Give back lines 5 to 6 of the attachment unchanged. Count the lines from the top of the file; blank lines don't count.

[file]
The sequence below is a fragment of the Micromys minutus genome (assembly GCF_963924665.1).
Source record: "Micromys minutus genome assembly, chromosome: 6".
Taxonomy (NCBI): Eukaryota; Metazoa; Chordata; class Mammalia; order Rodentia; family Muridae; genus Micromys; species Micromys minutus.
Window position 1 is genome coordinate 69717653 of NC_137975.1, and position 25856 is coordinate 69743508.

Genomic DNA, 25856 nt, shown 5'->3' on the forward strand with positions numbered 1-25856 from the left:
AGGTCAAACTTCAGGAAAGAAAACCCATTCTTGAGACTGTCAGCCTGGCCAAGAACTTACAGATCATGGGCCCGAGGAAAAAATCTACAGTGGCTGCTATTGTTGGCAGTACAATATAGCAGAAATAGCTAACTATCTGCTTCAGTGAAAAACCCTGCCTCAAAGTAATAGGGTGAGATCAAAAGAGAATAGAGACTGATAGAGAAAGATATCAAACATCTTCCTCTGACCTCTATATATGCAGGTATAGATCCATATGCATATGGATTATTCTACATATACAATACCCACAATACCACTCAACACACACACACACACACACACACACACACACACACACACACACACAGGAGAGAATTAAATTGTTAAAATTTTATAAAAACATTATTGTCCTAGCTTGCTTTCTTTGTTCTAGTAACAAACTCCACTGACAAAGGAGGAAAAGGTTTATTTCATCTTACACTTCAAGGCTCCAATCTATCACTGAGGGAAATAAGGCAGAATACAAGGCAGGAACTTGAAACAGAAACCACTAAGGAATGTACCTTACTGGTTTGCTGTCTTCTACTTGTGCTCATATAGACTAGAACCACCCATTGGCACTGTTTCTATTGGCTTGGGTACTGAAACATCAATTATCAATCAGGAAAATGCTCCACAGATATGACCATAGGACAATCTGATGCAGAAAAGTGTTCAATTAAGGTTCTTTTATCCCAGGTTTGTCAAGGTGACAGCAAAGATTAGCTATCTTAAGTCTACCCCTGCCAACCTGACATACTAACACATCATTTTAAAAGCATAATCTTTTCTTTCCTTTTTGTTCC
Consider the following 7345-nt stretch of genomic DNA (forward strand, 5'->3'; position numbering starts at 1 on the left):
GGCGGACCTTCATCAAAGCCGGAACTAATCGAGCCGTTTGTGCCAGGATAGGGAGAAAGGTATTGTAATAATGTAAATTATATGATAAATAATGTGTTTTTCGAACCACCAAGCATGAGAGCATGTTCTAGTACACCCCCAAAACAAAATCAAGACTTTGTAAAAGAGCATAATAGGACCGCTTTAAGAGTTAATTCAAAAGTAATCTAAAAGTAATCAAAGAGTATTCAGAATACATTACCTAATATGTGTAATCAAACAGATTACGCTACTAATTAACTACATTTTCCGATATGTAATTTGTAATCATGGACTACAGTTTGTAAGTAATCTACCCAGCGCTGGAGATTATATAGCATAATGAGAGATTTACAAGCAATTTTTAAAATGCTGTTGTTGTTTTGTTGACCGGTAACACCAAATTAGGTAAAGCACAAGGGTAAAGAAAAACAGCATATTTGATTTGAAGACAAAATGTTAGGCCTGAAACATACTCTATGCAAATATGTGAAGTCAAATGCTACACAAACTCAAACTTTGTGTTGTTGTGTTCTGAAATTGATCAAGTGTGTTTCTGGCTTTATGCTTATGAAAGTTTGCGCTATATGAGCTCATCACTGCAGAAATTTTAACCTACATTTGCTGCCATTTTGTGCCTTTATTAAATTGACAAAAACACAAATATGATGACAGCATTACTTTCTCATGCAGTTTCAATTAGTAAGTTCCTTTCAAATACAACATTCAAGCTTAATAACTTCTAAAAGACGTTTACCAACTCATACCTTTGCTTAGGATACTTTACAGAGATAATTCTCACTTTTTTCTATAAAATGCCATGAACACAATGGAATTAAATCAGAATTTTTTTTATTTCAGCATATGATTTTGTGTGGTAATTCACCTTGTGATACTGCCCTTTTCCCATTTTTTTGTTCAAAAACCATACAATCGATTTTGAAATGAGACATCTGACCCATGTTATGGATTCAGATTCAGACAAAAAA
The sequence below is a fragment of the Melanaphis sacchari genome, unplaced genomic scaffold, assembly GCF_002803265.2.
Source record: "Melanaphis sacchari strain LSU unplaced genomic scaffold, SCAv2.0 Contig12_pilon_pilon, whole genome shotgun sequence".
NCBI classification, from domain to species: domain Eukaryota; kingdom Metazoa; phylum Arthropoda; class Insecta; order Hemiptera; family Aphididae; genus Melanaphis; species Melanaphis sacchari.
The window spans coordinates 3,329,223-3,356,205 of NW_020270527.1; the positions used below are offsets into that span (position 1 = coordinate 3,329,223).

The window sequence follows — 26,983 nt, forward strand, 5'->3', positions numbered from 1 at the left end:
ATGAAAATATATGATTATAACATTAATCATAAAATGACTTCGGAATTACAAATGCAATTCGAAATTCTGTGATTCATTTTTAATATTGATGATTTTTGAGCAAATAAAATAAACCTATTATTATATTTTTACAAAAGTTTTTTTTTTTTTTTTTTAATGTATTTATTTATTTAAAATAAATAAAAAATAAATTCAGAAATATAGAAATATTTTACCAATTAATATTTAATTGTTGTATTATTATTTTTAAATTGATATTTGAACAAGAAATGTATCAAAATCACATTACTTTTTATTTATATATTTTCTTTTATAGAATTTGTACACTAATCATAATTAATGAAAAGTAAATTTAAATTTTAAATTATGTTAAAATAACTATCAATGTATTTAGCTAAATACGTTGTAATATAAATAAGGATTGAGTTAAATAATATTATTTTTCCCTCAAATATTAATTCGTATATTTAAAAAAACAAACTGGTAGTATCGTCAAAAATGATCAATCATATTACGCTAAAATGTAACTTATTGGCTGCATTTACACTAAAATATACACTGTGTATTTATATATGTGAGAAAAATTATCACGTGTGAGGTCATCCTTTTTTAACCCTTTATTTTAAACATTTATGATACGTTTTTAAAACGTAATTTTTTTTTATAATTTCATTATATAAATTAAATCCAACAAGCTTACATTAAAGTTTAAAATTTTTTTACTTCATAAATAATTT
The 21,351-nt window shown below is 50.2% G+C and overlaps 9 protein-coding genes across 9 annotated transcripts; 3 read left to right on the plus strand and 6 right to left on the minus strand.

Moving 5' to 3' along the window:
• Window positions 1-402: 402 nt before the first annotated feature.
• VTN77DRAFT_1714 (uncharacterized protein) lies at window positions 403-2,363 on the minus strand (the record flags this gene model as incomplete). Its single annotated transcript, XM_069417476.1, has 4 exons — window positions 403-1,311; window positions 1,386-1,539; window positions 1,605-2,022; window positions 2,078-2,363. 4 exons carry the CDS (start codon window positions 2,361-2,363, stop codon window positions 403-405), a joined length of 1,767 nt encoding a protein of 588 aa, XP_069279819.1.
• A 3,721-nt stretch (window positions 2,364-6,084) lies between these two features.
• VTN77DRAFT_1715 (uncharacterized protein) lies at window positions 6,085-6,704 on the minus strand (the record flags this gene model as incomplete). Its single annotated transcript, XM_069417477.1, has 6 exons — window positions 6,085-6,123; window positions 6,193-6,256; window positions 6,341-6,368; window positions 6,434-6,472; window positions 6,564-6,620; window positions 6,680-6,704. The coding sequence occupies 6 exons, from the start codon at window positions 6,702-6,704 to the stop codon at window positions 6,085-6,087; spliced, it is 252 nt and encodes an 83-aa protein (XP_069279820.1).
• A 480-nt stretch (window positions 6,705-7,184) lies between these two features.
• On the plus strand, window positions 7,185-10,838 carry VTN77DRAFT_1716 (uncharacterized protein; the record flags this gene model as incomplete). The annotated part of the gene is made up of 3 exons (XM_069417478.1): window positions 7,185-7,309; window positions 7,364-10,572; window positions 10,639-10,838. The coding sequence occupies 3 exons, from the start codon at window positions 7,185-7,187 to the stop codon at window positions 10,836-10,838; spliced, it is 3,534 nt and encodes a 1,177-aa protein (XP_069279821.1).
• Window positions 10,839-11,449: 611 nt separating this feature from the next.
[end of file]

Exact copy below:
Genomic DNA, 25856 nt, shown 5'->3' on the forward strand with positions numbered 1-25856 from the left:
AGGTCAAACTTCAGGAAAGAAAACCCATTCTTGAGACTGTCAGCCTGGCCAAGAACTTACAGATCATGGGCCCGAGGAAAAAATCTACAGTGGCTGCTATTGTTGGCAGTACAATATAGCAGAAATAGCTAACTATCTGCTTCAGTGAAAAACCCTGCCTCAAAGTAATAGGGTGAGATCAAAAGAGAATAGAGACTGATAGAGAAAGATATCAAACATCTTCCTCTGACCTCTATATATGCAGGTATAGATCCATATGCATATGGATTATTCTACATATACAATACCCACAATACCACTCAACACACACACACACACACACACACACACACACACACACACACACACAGGAGAGAATTAAATTGTTAAAATTTTATAAAAACATTATTGTCCTAGCTTGCTTTCTTTGTTCTAGTAACAAACTCCACTGACAAAGGAGGAAAAGGTTTATTTCATCTTACACTTCAAGGCTCCAATCTATCACTGAGGGAAATAAGGCAGAATACAAGGCAGGAACTTGAAACAGAAACCACTAAGGAATGTACCTTACTGGTTTGCTGTCTTCTACTTGTGCTCATATAGACTAGAACCACCCATTGGCACTGTTTCTATTGGCTTGGGTACTGAAACATCAATTATCAATCAGGAAAATGCTCCACAGATATGACCATAGGACAATCTGATGCAGAAAAGTGTTCAATTAAGGTTCTTTTATCCCAGGTTTGTCAAGGTGACAGCAAAGATTAGCTATCTTAAGTCTACCCCTGCCAACCTGACATACTAACACATCATTTTAAAAGCATAATCTTTTCTTTCCTTTTTGTTCC